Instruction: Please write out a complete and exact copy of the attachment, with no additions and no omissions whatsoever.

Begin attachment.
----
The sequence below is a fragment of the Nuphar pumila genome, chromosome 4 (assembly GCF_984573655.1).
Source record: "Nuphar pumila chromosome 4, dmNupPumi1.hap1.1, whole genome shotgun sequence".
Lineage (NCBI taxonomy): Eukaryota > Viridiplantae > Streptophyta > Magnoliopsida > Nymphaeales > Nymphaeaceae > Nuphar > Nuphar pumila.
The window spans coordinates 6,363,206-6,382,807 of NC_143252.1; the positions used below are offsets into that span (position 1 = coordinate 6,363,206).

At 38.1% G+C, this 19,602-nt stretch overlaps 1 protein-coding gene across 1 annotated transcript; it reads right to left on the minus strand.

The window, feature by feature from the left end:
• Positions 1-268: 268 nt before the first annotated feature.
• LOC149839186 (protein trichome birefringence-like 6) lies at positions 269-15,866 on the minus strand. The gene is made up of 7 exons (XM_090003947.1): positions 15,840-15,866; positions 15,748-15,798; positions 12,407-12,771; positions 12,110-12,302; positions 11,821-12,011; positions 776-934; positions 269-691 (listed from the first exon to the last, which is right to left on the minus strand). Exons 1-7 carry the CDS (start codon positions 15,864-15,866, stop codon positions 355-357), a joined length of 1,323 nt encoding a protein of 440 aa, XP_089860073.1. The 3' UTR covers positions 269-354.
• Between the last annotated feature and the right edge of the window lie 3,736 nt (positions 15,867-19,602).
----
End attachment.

The sequence below is a fragment of the Nuphar pumila genome, chromosome 4 (assembly GCF_984573655.1).
Source record: "Nuphar pumila chromosome 4, dmNupPumi1.hap1.1, whole genome shotgun sequence".
Lineage (NCBI taxonomy): Eukaryota > Viridiplantae > Streptophyta > Magnoliopsida > Nymphaeales > Nymphaeaceae > Nuphar > Nuphar pumila.
The window spans coordinates 6,363,206-6,382,807 of NC_143252.1; the positions used below are offsets into that span (position 1 = coordinate 6,363,206).

At 38.1% G+C, this 19,602-nt stretch overlaps 1 protein-coding gene across 1 annotated transcript; it reads right to left on the minus strand.

The window, feature by feature from the left end:
• Positions 1-268: 268 nt before the first annotated feature.
• LOC149839186 (protein trichome birefringence-like 6) lies at positions 269-15,866 on the minus strand. The gene is made up of 7 exons (XM_090003947.1): positions 15,840-15,866; positions 15,748-15,798; positions 12,407-12,771; positions 12,110-12,302; positions 11,821-12,011; positions 776-934; positions 269-691 (listed from the first exon to the last, which is right to left on the minus strand). Exons 1-7 carry the CDS (start codon positions 15,864-15,866, stop codon positions 355-357), a joined length of 1,323 nt encoding a protein of 440 aa, XP_089860073.1. The 3' UTR covers positions 269-354.
• Between the last annotated feature and the right edge of the window lie 3,736 nt (positions 15,867-19,602).